Snip, snip, snip with the scissors; around the base, along the curves and finally the last snip. The dolls, clad in colorful swimsuits, stood near by awaiting the final cut of their wardrobe. The hours invested in their story panned out while little fingers bent tabs to change attire.
Are you old enough to remember the joy of paper dolls? If not – all is not lost, paper dolls are still on the shelves of bookstores and super centers or available via the Internet. Although their numbers are not as great as they were in the pre fashion doll industry era …. They are still around. Many people value them beyond the playfulness associated with childhood but as the most desired collectible on the planet. Paper doll collecting needs very little room for storage only rivaled by stamp collecting for minimal space required. The dolls are an inexpensive pleasure that is not a lost art. Some publishing companies have even undertaken the replication of older dolls from by gone times making it possible to own even some of the most dated dolls affordably.
The two-dimensional figures accompanied by the best wardrobe for the time period was a considerable luxury during the 1700’s. Many of the outfitted dolls were designed for adult entertainment with stages included. By the mid 1800’s paper dolls were manufactured in Europe and the United States but were still considered a luxury until paper became more readily available and affordable. Magazines would even offer paper dolls within their pages. This practice appeared as recently as the 1990’s with Sue Shanahan creating a new, modern version of the beloved and wildly popular Betsy McCall.
The popularity of paper dolls was not lost on the marketing branches of several industries during the 1930’s, 1940’s and 1950’s. Some of the product leaders of the time that took advantage of this phenomenon were Pillsbury, Baker’s (chocolate), Singer (sewing machines), Clark’s (threads), Lyon’s and McLaughlin (both coffee). Later magazine advertisements that would use the dolls would include the sales of children’s clothing, fabrics, cars, nail polish and soaps.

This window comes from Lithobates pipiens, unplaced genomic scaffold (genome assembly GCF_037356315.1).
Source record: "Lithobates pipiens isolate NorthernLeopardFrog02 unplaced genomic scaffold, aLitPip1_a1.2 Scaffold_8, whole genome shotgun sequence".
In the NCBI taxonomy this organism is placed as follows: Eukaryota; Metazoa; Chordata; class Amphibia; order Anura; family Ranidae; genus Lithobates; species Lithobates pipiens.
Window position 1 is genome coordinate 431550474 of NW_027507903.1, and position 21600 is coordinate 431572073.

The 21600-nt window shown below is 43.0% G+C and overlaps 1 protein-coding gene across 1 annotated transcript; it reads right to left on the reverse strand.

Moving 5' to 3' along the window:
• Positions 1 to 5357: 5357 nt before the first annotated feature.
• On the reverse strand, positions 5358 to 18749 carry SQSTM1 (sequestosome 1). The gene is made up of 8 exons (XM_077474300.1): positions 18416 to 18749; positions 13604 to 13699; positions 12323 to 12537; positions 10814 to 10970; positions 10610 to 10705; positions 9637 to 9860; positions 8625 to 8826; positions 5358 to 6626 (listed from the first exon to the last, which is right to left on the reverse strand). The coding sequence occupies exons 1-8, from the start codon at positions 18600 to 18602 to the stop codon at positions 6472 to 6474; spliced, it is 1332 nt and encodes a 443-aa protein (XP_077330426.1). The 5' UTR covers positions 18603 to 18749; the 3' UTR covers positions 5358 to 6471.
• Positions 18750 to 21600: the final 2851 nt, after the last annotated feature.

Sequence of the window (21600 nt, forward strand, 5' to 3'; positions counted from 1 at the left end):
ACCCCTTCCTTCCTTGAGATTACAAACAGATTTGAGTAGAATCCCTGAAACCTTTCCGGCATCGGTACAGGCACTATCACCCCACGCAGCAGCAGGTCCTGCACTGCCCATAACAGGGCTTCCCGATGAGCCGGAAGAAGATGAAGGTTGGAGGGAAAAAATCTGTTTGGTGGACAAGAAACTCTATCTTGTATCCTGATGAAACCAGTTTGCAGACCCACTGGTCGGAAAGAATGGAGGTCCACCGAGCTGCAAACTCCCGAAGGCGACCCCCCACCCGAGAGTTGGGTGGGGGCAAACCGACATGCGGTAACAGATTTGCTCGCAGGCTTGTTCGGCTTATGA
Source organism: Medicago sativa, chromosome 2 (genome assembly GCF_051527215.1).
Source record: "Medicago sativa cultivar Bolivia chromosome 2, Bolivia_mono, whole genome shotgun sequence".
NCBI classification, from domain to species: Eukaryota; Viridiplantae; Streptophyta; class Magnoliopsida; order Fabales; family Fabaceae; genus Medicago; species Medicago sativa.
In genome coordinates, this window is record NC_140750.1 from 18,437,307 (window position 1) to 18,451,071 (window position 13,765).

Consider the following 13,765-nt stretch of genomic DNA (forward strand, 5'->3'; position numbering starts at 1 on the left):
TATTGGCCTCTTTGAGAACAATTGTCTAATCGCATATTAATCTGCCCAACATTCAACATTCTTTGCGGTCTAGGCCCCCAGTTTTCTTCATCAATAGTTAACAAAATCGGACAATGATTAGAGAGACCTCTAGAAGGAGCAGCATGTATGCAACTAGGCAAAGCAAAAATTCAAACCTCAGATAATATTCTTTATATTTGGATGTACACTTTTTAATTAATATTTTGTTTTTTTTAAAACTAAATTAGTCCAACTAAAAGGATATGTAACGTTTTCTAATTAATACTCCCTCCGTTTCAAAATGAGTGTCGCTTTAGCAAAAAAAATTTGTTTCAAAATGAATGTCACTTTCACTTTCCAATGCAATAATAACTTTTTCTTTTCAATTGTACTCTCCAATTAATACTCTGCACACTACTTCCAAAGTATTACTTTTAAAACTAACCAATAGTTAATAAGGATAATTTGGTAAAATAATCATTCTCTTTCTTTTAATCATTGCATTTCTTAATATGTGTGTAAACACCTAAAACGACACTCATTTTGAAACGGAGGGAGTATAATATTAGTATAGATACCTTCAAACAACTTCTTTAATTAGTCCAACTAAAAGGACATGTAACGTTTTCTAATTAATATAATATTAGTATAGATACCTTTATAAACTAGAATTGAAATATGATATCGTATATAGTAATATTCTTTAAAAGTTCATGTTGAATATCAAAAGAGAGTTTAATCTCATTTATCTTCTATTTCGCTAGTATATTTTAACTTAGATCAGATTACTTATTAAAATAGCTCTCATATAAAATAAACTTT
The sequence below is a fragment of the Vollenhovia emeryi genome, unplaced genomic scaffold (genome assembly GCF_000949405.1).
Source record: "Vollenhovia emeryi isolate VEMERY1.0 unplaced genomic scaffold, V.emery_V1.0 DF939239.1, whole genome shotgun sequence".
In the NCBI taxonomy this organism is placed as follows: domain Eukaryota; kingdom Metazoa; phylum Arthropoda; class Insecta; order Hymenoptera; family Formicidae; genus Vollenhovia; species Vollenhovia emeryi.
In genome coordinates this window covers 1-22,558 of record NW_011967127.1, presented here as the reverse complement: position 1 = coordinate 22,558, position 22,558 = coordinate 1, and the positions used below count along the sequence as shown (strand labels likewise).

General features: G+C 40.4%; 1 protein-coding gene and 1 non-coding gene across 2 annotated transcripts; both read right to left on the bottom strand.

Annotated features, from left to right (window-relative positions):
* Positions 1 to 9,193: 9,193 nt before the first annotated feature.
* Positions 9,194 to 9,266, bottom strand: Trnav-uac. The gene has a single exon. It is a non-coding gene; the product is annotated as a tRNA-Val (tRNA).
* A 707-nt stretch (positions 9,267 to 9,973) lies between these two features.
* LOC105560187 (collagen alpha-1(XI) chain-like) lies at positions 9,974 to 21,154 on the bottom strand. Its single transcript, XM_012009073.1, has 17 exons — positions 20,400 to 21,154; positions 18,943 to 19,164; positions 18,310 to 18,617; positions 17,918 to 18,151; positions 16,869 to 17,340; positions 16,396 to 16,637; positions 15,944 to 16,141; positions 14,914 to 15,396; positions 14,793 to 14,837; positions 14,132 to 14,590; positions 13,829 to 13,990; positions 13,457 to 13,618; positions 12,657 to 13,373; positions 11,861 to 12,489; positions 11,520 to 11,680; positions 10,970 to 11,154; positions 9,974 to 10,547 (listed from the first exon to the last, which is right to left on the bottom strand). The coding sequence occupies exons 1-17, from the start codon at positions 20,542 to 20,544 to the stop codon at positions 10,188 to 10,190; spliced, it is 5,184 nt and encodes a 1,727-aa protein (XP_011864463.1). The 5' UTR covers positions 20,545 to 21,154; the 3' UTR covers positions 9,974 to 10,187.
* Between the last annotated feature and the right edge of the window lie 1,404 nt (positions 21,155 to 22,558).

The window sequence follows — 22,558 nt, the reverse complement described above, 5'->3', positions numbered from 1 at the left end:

These fabulous pieces of paper were not always colorful nor always of people. Some dolls required the addition of coloring which kept many children busy designing their own fashion couture. The dolls included inanimate objects and animals too. Popular dolls that were available over the past two hundred years included royalty, public leaders, movie stars, fantasy fairy tale style characters, family groups, stuffed animals and even cherubs.
During the 1940’s and 1950’s a new kind of marketing arrived in the comic book industry. Publishers took advantage of the love of the paper dolls and created complimentary dolls for some of the comics. The appeal went beyond drawing in a new customer base – girls. The publishers encouraged people to submit original ideas for the clothing / costume designs for the comic characters. The comic books would display the designer’s name with each outfit chosen. This ingenious strategy appears in the books through the 1950’s.
The public popularity waned during the 1960’s with the rise of the three dimensional fashion doll industry but that has not deterred many from creating and collecting paper dolls. A quick search of an online auction will prove this fact. Dig a little deeper and do a search at http://www.google.com, http://www.yahoo.com or http://www.msn.com and you will find many very talented artists still creating beautiful pieces of art. The search will even provide you with many free resources for starting you paper doll collection.
Narcissa creates curriculum for use with the early childhood level student – Including preschool, kindergarten and special needs. Specializing in accessibility for the home school parents, daycare providers and classroom instructors via a download membership site (Peanut Butter Crunch) located at http://www.Resource4Preschool.com
Where can you buy Tiny Betsy Mccall Dolls in UK?
Is there anyone that can tell me where can i get a tiny betsy mccall doll in UK? (except e-bay)
Or has anyone bought a tiny betsy mccall in this website before?: http://www.teddy-bears-dolls.co.uk/betsy-mccall-dolls-16-c.asp
Hmm, never heard of those. You live in the UK??
Betsy McCall Clip Art and Sixties Retro Paper Dolls
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